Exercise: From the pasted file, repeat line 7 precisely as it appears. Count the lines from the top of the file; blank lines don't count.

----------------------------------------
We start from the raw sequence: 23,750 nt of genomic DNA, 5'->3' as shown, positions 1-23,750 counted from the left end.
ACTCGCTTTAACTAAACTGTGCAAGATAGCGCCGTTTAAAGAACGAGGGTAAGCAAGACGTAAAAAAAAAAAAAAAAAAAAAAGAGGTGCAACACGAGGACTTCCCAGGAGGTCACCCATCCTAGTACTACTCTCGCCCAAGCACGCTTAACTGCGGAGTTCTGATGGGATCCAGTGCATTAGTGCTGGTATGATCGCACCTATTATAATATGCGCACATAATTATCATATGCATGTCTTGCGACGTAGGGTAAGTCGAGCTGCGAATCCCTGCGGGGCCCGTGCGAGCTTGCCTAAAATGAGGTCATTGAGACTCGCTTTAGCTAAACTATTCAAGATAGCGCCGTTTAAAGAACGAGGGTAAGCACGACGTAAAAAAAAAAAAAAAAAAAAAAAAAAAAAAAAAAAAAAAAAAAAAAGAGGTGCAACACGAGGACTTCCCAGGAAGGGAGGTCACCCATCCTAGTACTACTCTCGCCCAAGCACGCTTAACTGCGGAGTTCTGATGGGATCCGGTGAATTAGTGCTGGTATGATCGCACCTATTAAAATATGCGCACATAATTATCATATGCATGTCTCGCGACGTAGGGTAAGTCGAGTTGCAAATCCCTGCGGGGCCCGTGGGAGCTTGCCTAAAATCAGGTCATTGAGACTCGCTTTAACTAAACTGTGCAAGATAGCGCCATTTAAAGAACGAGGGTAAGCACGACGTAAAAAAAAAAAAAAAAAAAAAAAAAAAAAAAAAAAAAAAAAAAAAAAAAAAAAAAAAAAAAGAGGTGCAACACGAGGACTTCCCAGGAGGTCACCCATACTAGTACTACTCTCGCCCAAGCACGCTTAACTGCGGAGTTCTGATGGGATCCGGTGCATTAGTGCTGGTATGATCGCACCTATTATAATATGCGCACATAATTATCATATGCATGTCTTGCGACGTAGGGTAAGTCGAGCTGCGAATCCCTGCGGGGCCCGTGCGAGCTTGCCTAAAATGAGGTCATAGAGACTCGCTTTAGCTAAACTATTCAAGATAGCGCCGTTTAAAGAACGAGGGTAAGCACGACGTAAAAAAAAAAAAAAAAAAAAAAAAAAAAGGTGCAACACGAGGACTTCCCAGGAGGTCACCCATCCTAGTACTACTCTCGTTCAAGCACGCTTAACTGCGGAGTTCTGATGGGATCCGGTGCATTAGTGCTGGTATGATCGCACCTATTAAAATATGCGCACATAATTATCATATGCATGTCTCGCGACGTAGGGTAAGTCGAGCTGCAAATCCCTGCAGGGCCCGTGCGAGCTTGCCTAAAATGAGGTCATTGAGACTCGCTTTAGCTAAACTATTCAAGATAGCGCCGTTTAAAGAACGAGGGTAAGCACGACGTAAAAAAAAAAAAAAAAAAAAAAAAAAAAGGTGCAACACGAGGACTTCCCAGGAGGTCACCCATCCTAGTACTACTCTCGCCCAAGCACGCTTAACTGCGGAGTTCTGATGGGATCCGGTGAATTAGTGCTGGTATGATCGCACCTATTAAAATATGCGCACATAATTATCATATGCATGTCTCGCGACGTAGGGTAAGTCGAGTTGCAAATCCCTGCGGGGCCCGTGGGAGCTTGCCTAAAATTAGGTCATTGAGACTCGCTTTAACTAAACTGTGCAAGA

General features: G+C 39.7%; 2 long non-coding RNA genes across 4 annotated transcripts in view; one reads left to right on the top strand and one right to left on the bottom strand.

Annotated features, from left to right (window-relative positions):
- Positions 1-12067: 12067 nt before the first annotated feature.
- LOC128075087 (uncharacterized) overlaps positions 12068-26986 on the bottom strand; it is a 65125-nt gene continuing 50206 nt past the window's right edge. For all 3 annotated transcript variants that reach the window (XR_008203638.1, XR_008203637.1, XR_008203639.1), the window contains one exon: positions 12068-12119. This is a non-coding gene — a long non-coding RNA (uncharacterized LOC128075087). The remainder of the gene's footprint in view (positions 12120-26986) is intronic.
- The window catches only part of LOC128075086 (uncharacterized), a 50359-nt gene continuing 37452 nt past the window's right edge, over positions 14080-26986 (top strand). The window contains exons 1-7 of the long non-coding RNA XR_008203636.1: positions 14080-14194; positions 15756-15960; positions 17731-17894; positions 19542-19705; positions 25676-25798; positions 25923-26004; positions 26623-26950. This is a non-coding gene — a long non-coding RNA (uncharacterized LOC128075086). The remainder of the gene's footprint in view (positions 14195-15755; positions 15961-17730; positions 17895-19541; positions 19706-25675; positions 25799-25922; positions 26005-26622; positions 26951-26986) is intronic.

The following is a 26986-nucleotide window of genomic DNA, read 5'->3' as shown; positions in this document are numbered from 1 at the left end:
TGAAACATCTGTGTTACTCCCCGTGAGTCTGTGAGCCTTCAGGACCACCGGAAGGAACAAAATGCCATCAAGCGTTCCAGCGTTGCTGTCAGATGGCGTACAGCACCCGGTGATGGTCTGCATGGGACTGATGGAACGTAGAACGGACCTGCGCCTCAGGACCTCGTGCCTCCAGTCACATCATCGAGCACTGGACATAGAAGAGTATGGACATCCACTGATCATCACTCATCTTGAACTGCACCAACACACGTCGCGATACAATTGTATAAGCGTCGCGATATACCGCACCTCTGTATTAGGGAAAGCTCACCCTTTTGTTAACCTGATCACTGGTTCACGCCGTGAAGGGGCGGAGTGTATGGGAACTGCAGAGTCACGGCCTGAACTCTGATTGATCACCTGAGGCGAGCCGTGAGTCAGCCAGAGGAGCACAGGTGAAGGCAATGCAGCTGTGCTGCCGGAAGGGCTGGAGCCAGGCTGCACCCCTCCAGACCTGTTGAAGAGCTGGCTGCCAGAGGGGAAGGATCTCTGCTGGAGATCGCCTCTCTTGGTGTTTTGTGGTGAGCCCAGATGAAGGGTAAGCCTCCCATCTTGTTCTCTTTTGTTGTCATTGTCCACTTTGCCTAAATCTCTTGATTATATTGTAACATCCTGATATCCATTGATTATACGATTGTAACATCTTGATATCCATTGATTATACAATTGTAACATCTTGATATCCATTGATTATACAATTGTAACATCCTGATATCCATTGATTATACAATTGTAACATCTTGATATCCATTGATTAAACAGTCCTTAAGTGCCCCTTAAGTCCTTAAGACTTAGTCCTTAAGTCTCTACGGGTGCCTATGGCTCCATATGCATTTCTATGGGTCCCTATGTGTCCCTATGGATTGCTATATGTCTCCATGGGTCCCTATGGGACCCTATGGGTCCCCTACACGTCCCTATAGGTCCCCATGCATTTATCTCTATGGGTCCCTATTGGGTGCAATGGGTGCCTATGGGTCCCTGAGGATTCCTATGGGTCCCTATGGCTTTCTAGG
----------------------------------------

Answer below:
- The window catches only part of LOC128075086 (uncharacterized), a 50359-nt gene continuing 37452 nt past the window's right edge, over positions 14080-26986 (top strand). The window contains exons 1-7 of the long non-coding RNA XR_008203636.1: positions 14080-14194; positions 15756-15960; positions 17731-17894; positions 19542-19705; positions 25676-25798; positions 25923-26004; positions 26623-26950. This is a non-coding gene — a long non-coding RNA (uncharacterized LOC128075086). The remainder of the gene's footprint in view (positions 14195-15755; positions 15961-17730; positions 17895-19541; positions 19706-25675; positions 25799-25922; positions 26005-26622; positions 26951-26986) is intronic.